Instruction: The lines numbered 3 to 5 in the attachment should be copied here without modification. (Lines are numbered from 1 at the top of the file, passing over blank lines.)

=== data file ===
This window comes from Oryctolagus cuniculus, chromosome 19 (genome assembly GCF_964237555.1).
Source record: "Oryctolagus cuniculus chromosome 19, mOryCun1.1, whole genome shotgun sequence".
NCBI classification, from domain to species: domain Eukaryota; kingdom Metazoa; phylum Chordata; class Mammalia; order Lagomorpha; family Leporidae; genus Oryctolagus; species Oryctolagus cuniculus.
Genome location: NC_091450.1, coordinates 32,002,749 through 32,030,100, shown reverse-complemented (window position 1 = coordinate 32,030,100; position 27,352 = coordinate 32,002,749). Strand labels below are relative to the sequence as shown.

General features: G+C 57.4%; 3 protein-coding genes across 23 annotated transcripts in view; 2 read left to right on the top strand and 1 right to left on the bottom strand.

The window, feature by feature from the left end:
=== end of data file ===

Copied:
NCBI classification, from domain to species: domain Eukaryota; kingdom Metazoa; phylum Chordata; class Mammalia; order Lagomorpha; family Leporidae; genus Oryctolagus; species Oryctolagus cuniculus.
Genome location: NC_091450.1, coordinates 32,002,749 through 32,030,100, shown reverse-complemented (window position 1 = coordinate 32,030,100; position 27,352 = coordinate 32,002,749). Strand labels below are relative to the sequence as shown.

General features: G+C 57.4%; 3 protein-coding genes across 23 annotated transcripts in view; 2 read left to right on the top strand and 1 right to left on the bottom strand.